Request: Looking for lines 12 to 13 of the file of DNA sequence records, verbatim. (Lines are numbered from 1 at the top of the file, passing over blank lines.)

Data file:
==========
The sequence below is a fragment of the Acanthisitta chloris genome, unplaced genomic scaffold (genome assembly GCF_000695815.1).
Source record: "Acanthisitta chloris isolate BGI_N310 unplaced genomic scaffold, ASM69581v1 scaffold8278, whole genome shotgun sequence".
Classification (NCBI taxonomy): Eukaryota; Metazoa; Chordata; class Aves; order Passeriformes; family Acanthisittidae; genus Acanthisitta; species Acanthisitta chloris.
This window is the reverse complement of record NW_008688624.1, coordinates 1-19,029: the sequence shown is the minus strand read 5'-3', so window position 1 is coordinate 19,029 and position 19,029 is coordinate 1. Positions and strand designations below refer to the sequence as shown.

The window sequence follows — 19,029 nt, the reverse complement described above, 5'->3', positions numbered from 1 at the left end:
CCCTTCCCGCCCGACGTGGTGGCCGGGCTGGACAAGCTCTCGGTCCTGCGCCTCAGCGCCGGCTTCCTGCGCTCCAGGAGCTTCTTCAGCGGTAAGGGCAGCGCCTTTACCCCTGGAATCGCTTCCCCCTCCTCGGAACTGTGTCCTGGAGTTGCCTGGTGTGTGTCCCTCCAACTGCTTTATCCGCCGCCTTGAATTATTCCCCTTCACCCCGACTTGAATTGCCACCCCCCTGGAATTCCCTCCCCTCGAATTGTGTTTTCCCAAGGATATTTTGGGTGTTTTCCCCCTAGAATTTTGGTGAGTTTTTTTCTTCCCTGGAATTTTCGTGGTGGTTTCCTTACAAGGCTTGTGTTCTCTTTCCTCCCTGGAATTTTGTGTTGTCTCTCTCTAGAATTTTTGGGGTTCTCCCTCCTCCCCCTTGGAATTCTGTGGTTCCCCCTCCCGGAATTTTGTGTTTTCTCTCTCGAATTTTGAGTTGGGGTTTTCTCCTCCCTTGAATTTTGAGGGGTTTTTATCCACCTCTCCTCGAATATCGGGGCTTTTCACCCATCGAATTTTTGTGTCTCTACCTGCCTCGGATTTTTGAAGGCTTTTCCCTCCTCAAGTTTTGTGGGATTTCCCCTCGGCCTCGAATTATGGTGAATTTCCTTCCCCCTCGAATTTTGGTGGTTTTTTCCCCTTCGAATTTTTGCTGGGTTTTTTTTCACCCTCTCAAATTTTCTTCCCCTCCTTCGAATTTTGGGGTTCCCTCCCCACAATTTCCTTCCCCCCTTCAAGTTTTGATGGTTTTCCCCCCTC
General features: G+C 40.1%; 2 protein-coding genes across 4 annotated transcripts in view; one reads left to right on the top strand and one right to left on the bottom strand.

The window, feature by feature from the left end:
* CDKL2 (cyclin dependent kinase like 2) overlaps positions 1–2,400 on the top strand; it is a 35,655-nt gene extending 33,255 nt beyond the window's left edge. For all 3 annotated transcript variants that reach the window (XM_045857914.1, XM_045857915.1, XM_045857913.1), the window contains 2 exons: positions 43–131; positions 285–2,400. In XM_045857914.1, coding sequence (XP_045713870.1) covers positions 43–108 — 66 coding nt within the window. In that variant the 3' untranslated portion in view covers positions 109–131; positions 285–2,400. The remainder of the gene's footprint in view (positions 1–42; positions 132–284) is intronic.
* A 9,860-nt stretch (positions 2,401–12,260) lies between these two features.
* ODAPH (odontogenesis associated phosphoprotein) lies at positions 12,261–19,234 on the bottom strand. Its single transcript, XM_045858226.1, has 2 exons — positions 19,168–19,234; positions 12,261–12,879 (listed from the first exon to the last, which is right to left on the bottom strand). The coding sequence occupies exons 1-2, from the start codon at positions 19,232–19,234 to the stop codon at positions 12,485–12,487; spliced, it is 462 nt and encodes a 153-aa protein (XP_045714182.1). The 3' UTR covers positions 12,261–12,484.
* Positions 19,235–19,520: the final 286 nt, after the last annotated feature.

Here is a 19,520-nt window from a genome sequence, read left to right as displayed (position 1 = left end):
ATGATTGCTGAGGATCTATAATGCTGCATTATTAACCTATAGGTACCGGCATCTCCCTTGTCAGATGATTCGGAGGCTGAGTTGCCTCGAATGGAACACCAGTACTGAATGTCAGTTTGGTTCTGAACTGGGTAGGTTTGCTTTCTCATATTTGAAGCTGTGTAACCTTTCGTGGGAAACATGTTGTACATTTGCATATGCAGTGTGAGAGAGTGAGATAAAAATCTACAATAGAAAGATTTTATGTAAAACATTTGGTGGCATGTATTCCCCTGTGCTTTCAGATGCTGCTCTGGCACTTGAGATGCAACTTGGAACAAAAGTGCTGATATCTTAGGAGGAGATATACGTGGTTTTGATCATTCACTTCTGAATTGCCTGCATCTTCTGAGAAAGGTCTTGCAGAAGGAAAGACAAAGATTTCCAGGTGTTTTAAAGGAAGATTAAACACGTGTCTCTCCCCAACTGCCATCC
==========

* Positions 19,235–19,520: the final 286 nt, after the last annotated feature.

Here is a 19,520-nt window from a genome sequence, read left to right as displayed (position 1 = left end):